Diversity, Social justice, Equity and Decolonization
TOF believes diversity should be inclusive and intersectional, it is important that attention is given to these aspects. Diversity of the curricula and the demography of the faculty as a whole are essential for the quality of education. The Faculty of Humanities (FGw) needs to take issues such as ethnicity, gender, sexuality, ability, age, educational background and decolonization of the curricula into account. TOF wants diversity to be linked to decolonization, social justice, and equality in both implementation of policy and communication within the faculty. In 2016, the diversity report “Let’s Do Diversity” was commissioned in the light of the Maagdenhuis occupation of 2015. TOF believes that the solutions raised in this report must be implemented as soon as possible at both the Faculty of Humanities and the entire University of Amsterdam (UvA). In order to help individual students, the Faculty of Humanities needs to appoint a representative ombudsperson to act as a hotline for racism, sexism and other forms of discrimination.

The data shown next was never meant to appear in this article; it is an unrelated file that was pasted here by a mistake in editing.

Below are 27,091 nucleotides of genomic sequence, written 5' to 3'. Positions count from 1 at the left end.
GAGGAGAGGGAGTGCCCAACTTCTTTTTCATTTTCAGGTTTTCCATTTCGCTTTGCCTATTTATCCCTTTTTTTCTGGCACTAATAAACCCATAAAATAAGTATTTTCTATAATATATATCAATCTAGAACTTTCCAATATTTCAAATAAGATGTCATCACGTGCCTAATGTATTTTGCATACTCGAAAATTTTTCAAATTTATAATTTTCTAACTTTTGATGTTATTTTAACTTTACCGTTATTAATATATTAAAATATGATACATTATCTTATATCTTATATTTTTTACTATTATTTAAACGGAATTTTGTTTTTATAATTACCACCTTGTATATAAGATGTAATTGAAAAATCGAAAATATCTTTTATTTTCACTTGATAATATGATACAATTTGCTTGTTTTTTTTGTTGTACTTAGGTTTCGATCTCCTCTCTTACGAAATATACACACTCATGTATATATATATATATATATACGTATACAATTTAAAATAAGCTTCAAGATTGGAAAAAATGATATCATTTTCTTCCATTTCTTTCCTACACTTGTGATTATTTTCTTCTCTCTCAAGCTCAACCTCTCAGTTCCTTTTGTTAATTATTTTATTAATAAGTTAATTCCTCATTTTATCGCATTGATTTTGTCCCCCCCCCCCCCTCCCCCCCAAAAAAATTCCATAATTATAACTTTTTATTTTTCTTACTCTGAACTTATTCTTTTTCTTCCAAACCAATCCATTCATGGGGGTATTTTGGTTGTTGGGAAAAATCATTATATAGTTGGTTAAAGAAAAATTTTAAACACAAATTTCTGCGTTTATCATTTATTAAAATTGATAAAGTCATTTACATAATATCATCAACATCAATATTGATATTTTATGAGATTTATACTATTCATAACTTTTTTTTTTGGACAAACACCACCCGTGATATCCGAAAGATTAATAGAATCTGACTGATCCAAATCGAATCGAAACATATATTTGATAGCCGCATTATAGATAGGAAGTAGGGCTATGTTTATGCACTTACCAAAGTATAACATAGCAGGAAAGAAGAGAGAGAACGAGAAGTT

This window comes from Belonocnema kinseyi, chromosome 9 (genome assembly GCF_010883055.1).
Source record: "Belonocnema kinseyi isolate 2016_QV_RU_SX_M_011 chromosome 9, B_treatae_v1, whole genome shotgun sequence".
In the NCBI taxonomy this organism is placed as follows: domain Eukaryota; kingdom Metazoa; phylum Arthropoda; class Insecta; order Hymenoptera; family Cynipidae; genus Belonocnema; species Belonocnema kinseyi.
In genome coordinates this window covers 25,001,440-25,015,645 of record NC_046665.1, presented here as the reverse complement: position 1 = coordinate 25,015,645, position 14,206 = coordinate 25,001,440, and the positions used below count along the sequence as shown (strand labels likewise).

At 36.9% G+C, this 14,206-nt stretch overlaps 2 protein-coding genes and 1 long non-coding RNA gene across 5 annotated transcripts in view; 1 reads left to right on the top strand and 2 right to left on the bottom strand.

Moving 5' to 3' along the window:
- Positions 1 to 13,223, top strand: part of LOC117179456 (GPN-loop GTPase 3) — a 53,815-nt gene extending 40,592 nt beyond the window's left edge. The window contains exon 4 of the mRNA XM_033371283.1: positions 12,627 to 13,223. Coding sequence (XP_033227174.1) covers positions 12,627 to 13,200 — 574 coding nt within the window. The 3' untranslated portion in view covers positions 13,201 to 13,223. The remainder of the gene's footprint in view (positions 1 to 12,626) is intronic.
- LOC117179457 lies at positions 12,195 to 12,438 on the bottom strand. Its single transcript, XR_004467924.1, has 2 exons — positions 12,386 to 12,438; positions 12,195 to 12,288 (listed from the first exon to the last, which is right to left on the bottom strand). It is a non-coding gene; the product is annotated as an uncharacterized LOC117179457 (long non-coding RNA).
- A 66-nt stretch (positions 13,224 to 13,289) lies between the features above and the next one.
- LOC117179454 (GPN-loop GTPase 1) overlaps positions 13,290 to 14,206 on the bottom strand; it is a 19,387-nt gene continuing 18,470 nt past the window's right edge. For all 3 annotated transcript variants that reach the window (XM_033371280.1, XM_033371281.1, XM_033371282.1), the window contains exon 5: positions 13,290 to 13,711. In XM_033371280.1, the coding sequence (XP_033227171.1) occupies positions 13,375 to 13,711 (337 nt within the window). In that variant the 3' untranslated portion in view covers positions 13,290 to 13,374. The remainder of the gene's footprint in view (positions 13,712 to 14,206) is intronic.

It is also important that the Faculty Diversity Officer (FDO), who is concerned with diversity in terms of policy, is given enough hours to perform the task—not limited to 8 hours. Currently, one of the members of the Faculty Board is the Faculty Diversity Officer (FDO) at the Faculty of Humanities. TOF believes that the Diversity Officer should not be a member of the Faculty Board, and is also of the opinion that the officer does not have to be an existing staff member at the UvA. Instead, TOF prefers a FDO that has sufficient knowledge in the field of decolonization and diversity within a grass-roots initiative and is someone from a marginalized group—for example, a person of color or trans person. TOF believes a FDO with “lived experience” about exclusion and discrimination will be better at shaping diversity policy. To conduct good policy on diversity, it is crucial that input is requested from experienced experts, for example members of groups such as Diversity Forum and University of Color. TOF will also make sure that the Faculty Student Council searches advice from these groups.